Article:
Every liberal mind revolts at the wretched abuse now leveled at the most amiable of our country women! The base and blurring hand of calumny, however, is raised in vain against the lovely DEVON and her SISTER PATRIOTS, who at this juncture, so much resemble the fair celestials of the Grecian bard, whose attributes of divinity never appeared so brilliant as when forming a shield for the HEROIC LEADER of the OPRESSED PEOPLE!
The Morning Herald and Daily Advertiser, 24 April 1784
As the world watches in anticipation of the US election (I know that sounds pompous but unfortunately is true), I thought today would be an appropriate day to talk of an election that was very important to Georgiana. This election went down in infamy because, for the first time, it appeared as if women could make an impact in politics.
The 1783 election of Pitt as Prime Minister sent the Whigs scrambling to secure a dominance over the the Tory MPs. Charles Fox, perhaps the biggest Whig of all, decided a good way to do this would be to run for a seat in the borough of Westminster. Westminster was perhaps the most coveted borough due to its voter size and the fact that it could boast that every male homeowner could vote, unlike other boroughs. Two seats were up for grabs, and there were only three candidates: Fox; the naval hero, Lord Hood; and the rich landowner, Sir Cecil Wray. It was one Whig verses two Pittites and Fox needed all the help he could get.
Of course, this is the 18th century, so things were done a little differently...and maybe, were a little more fun. If you went to the theatre at this time you may have gone just for the circus of the elections. On one side the Duchess of Rutland would be screaming from her opera box, "Damn Fox!" while Lady Maria Waldengrave would retort with, "Damn Pitt!" Ladies, ladies, please; I am trying to enjoy La Reine de Golconde! Obviously, aristocratic women were getting more passionate about politics, despite not being able to vote.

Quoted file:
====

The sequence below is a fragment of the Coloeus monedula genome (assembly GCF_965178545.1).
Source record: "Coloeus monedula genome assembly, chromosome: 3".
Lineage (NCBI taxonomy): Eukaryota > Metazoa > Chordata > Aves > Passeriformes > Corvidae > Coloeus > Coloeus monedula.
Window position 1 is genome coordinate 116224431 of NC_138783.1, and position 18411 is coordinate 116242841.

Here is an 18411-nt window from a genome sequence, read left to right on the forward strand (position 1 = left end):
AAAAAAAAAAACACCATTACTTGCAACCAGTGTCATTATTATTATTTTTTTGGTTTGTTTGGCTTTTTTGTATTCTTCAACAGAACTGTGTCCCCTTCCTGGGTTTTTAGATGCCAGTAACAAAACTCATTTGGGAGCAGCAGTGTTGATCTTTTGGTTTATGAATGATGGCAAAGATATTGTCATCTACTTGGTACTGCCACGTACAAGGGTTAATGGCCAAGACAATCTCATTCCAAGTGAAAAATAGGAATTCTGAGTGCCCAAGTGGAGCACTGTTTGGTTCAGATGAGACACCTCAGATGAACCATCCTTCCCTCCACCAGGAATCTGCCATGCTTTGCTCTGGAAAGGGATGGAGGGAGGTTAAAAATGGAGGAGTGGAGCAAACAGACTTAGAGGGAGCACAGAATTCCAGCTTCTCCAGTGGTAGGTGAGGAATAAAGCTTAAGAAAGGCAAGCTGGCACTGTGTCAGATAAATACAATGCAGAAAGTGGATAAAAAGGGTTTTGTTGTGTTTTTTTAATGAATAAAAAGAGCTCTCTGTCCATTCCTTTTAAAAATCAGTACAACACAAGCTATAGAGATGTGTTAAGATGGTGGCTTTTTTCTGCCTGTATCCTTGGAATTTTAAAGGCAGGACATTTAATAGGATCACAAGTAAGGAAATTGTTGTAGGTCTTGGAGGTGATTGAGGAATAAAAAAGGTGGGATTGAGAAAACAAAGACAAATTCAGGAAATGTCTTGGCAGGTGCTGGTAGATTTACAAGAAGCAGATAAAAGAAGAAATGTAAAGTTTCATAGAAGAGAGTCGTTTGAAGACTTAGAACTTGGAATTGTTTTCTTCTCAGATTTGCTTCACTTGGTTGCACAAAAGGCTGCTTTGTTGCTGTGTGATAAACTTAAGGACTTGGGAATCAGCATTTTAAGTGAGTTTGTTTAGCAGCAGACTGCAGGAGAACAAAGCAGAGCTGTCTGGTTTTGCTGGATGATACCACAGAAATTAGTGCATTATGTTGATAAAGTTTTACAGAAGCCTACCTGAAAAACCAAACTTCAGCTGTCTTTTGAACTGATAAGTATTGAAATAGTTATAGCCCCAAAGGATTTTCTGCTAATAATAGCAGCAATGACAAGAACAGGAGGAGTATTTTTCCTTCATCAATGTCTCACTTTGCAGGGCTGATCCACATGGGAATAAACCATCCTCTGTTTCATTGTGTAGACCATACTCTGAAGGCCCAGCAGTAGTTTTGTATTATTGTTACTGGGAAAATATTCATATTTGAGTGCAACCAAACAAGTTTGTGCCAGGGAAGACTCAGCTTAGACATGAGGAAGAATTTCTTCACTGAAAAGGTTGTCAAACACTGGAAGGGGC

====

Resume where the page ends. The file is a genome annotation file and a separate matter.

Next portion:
Georgiana loved this circus and decided to put herself right in the middle of it. One can only wonder if she knew what she was getting involved in. She became the ringleader of aristocratic ladies canvassing night and day for Fox. Walking through the cobbled streets with foxtails in her hat, Georgiana would hand out medals to those who professed their support to Fox. Sometimes she would even go door to door into the middle and working class homes to talk to the voters who were on the fence. Her Grace was even known to thrown down a beer with Joe the
Georgiana wasn't the only one working her butt off. The person who was by her side almost every day was her devoted sister (to both her and the Whigs), Harriet. Other canvassing team leaders were Mrs. Crewe and Mrs. Damer. The women/tarts who made up these teams consisted of, The Duchess of Portland, the three Ladies Waldengrave, Lady Jersey, Lady Carlisle, Mrs. Bouverie, Lady Worsley, Mrs. Robinson, and Lady Archer.
Of course, being a woman in a man's world and a man's race made Georgiana the target for scathing lies about her methods of securing votes. When rumours came about that Georgiana had exchanged a kiss with a butcher for a vote for Fox, the press ran away with it. Although, Harriet (and maybe the other canvassers) did this, Georgiana always fervently denied doing it. In fact, a bunch of Hood supporters cornered her when she was in their shop canvassing, and demanded kisses of the frightened duchess. The male-driven press and opposing party just couldn't accept that Georgiana's wit and charisma were winning votes, and not her sexual abilities. In satirical prints, and all-out war erupted, with one side criticizing her for kissing butchers, and the other hailing her as an allegory for politics and justice. Hundreds of these prints were published (and are on my broken laptop) but what was and is noticeable is the absence of criticism of the few Tory women-canvassers. Apparently, the campaign was also a celebrity-competition.
After all the criticism and exhaustion Georgiana retired from canvassing. But the votes were so close she was begged to come back. Against her mother's wishes, she returned to canvassing and not a minute too soon too, Fox won the second seat over Wray by 200 votes. Georgiana and the other ladies' efforts did not go to waste.
I will make the argument that without these patriotic women's help, Fox would not have won the election. He was criticized for being quite lazy in the process while his canvassers blistered their feet campaigning for him. He also was behind in the polls many times, and would sulk and become a recluse at Brooks as a reaction, all while his supporters tireless converted voters. The 1784 Westminster Election upset many because it proved that women (shock!) could change the results of an election.